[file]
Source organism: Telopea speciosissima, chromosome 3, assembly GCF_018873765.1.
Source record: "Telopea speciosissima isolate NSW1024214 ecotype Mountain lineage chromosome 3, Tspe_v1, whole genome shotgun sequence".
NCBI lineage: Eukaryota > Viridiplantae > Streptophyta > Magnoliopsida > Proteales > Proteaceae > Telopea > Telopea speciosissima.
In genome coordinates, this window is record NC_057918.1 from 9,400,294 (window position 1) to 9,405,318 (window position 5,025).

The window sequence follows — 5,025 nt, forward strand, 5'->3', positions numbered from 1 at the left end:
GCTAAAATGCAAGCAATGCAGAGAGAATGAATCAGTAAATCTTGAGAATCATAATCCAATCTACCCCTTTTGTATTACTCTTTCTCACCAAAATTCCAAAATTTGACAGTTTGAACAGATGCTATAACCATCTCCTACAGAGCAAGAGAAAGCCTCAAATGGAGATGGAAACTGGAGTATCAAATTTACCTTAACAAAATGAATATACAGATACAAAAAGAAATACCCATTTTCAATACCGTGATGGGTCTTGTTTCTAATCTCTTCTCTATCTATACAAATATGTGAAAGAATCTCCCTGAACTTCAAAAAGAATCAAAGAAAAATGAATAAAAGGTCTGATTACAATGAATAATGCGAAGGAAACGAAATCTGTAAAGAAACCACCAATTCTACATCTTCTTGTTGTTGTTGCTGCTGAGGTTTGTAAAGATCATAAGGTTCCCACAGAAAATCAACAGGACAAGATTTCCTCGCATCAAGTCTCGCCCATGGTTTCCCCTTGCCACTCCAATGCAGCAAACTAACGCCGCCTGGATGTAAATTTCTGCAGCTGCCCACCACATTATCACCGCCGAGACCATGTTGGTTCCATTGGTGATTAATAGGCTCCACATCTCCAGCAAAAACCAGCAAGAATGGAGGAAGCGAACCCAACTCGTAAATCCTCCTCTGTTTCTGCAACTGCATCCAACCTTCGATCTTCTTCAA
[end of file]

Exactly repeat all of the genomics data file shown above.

Source organism: Telopea speciosissima, chromosome 3, assembly GCF_018873765.1.
Source record: "Telopea speciosissima isolate NSW1024214 ecotype Mountain lineage chromosome 3, Tspe_v1, whole genome shotgun sequence".
NCBI lineage: Eukaryota > Viridiplantae > Streptophyta > Magnoliopsida > Proteales > Proteaceae > Telopea > Telopea speciosissima.
In genome coordinates, this window is record NC_057918.1 from 9,400,294 (window position 1) to 9,405,318 (window position 5,025).

The window sequence follows — 5,025 nt, forward strand, 5'->3', positions numbered from 1 at the left end:
GCTAAAATGCAAGCAATGCAGAGAGAATGAATCAGTAAATCTTGAGAATCATAATCCAATCTACCCCTTTTGTATTACTCTTTCTCACCAAAATTCCAAAATTTGACAGTTTGAACAGATGCTATAACCATCTCCTACAGAGCAAGAGAAAGCCTCAAATGGAGATGGAAACTGGAGTATCAAATTTACCTTAACAAAATGAATATACAGATACAAAAAGAAATACCCATTTTCAATACCGTGATGGGTCTTGTTTCTAATCTCTTCTCTATCTATACAAATATGTGAAAGAATCTCCCTGAACTTCAAAAAGAATCAAAGAAAAATGAATAAAAGGTCTGATTACAATGAATAATGCGAAGGAAACGAAATCTGTAAAGAAACCACCAATTCTACATCTTCTTGTTGTTGTTGCTGCTGAGGTTTGTAAAGATCATAAGGTTCCCACAGAAAATCAACAGGACAAGATTTCCTCGCATCAAGTCTCGCCCATGGTTTCCCCTTGCCACTCCAATGCAGCAAACTAACGCCGCCTGGATGTAAATTTCTGCAGCTGCCCACCACATTATCACCGCCGAGACCATGTTGGTTCCATTGGTGATTAATAGGCTCCACATCTCCAGCAAAAACCAGCAAGAATGGAGGAAGCGAACCCAACTCGTAAATCCTCCTCTGTTTCTGCAACTGCATCCAACCTTCGATCTTCTTCAA